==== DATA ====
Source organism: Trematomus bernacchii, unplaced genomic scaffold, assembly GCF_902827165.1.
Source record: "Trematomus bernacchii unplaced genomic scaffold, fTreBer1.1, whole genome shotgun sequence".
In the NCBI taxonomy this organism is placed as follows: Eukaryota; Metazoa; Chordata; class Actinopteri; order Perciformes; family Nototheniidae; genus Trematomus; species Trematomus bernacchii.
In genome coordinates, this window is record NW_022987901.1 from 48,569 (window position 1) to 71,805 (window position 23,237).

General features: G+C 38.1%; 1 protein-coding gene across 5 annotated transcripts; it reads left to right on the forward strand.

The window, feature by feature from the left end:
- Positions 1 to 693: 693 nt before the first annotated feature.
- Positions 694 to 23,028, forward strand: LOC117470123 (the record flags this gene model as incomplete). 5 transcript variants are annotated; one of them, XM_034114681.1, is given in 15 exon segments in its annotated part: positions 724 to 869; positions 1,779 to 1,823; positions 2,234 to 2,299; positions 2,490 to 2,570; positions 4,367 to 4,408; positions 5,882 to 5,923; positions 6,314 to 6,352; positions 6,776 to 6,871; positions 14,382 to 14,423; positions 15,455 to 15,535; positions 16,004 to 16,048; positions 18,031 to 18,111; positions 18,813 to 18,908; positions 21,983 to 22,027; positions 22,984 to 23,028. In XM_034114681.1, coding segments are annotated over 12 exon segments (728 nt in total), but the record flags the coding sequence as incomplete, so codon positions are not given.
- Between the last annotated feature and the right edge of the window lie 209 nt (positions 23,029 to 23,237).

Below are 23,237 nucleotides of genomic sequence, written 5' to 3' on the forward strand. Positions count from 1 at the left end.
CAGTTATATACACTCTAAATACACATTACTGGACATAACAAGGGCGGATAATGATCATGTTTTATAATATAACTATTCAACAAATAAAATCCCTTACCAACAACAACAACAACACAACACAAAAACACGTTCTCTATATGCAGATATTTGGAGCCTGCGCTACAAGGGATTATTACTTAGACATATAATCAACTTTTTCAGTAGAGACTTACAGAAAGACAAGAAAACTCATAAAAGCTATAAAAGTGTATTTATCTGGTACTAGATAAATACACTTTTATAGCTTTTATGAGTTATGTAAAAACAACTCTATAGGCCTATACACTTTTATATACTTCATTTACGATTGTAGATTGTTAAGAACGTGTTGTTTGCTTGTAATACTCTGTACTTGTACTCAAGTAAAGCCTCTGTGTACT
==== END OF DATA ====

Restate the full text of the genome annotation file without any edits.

Source organism: Trematomus bernacchii, unplaced genomic scaffold, assembly GCF_902827165.1.
Source record: "Trematomus bernacchii unplaced genomic scaffold, fTreBer1.1, whole genome shotgun sequence".
In the NCBI taxonomy this organism is placed as follows: Eukaryota; Metazoa; Chordata; class Actinopteri; order Perciformes; family Nototheniidae; genus Trematomus; species Trematomus bernacchii.
In genome coordinates, this window is record NW_022987901.1 from 48,569 (window position 1) to 71,805 (window position 23,237).

General features: G+C 38.1%; 1 protein-coding gene across 5 annotated transcripts; it reads left to right on the forward strand.

The window, feature by feature from the left end:
- Positions 1 to 693: 693 nt before the first annotated feature.
- Positions 694 to 23,028, forward strand: LOC117470123 (the record flags this gene model as incomplete). 5 transcript variants are annotated; one of them, XM_034114681.1, is given in 15 exon segments in its annotated part: positions 724 to 869; positions 1,779 to 1,823; positions 2,234 to 2,299; positions 2,490 to 2,570; positions 4,367 to 4,408; positions 5,882 to 5,923; positions 6,314 to 6,352; positions 6,776 to 6,871; positions 14,382 to 14,423; positions 15,455 to 15,535; positions 16,004 to 16,048; positions 18,031 to 18,111; positions 18,813 to 18,908; positions 21,983 to 22,027; positions 22,984 to 23,028. In XM_034114681.1, coding segments are annotated over 12 exon segments (728 nt in total), but the record flags the coding sequence as incomplete, so codon positions are not given.
- Between the last annotated feature and the right edge of the window lie 209 nt (positions 23,029 to 23,237).

Below are 23,237 nucleotides of genomic sequence, written 5' to 3' on the forward strand. Positions count from 1 at the left end.
CAGTTATATACACTCTAAATACACATTACTGGACATAACAAGGGCGGATAATGATCATGTTTTATAATATAACTATTCAACAAATAAAATCCCTTACCAACAACAACAACAACACAACACAAAAACACGTTCTCTATATGCAGATATTTGGAGCCTGCGCTACAAGGGATTATTACTTAGACATATAATCAACTTTTTCAGTAGAGACTTACAGAAAGACAAGAAAACTCATAAAAGCTATAAAAGTGTATTTATCTGGTACTAGATAAATACACTTTTATAGCTTTTATGAGTTATGTAAAAACAACTCTATAGGCCTATACACTTTTATATACTTCATTTACGATTGTAGATTGTTAAGAACGTGTTGTTTGCTTGTAATACTCTGTACTTGTACTCAAGTAAAGCCTCTGTGTACT